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Pollocksville, N.C. — In the six months since Hurricane Florence hit eastern North Carolina, Tamra Church has been doing little more than cleaning up.
“It takes a long time to clean up after a flood I’m finding,” she said standing in front of her home on Main Street in Pollocksville.
Many homes in the area are still uninhabitable. The Trent River rose quickly here; the recovery here is much slower.
“A lot of these faith-based groups have been coming into town,” Church said of the workers behind her. “The first were disaster relief. It’s a blessing. It’s been a blessing for all of us.”
The scars of hurricanes past are still visible along Main Street. Wooden window shutters are painted with names like Bertha, Fran and Floyd. But the deep wounds from Hurricane Florence have yet to heal.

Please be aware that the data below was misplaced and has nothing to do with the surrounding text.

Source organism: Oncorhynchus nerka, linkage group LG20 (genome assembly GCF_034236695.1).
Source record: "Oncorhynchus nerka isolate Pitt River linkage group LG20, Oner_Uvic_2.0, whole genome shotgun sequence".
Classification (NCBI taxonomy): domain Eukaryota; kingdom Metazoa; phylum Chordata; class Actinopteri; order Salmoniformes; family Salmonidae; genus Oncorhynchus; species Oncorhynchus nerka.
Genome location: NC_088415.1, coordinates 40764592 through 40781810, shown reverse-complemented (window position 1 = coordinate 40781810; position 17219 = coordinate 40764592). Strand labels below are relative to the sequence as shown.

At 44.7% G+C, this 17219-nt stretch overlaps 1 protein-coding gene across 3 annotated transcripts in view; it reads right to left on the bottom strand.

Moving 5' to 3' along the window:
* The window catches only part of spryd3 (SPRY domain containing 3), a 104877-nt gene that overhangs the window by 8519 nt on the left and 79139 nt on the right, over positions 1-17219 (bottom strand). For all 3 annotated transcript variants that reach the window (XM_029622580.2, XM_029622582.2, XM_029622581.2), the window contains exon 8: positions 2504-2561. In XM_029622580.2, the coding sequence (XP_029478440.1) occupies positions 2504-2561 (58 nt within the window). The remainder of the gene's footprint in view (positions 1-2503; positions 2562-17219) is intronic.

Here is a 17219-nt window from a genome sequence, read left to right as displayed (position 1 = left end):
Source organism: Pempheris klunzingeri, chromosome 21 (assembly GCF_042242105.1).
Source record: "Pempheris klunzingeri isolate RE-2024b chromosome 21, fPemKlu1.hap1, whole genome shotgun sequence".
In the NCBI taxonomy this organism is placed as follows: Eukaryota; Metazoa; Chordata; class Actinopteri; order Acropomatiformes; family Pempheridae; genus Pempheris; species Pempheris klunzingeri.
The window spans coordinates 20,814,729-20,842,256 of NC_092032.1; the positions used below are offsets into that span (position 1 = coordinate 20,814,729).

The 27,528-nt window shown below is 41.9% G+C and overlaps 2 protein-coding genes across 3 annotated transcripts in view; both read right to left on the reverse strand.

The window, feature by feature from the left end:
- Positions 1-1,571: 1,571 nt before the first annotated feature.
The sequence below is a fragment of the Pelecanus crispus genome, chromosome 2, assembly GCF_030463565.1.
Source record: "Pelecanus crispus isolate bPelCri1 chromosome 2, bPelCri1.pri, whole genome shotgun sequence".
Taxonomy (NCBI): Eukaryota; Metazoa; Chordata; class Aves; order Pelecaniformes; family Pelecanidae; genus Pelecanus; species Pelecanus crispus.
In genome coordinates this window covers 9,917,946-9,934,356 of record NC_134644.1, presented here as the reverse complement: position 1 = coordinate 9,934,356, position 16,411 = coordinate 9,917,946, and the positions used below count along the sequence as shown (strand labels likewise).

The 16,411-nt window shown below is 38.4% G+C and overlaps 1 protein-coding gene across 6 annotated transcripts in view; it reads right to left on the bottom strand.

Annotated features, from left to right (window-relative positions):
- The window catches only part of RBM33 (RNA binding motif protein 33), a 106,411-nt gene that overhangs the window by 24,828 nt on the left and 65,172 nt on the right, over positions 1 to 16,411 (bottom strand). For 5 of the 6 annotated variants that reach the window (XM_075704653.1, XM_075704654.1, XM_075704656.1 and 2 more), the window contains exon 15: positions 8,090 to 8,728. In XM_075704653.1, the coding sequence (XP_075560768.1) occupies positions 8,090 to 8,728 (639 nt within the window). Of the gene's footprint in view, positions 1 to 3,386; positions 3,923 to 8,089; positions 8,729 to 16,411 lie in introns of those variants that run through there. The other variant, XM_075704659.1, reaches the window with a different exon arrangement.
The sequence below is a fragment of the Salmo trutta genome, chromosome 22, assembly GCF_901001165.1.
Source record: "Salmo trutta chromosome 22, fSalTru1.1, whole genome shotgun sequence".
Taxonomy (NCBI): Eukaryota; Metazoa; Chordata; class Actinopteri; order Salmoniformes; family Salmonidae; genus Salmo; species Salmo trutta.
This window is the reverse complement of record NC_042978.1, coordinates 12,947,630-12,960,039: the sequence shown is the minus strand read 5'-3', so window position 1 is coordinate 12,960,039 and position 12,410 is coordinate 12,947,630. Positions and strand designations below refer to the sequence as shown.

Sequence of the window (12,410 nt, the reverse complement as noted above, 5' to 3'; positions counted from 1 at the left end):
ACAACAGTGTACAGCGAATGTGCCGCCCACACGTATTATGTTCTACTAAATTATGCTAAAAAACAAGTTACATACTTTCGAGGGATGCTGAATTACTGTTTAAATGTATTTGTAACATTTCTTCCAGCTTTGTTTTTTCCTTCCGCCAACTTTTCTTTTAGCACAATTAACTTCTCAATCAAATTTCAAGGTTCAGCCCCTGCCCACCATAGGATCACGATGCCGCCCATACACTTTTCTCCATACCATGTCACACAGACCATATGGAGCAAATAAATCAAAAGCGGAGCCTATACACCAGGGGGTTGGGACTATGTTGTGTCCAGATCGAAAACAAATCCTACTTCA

Chris and Toni Butters once lived in a 2,500-square-foot home. Now they live in a 240-square-foot FEMA trailer parked in their backyard.
“It beats having a tent in your yard and hauling buckets of water in,” said Chris leaning against his screen door.
Toni points out the living arrangements without having to leave the spot she stands in: “This is our bedroom, our living room, our kitchen, and back there is the bathroom and extra bunks.”
The couple expects FEMA will offer them a buyout. Until then, they are making do with what they have.
“We’re grateful for what we got, I mean, a lot of people don’t have anything,” Chris said.
The one thing most people in the small Jones County town need is help.
“A lot of people need the help,” Church said, “but the help is spread thin, resources are spread thin, so it’s just a long process.”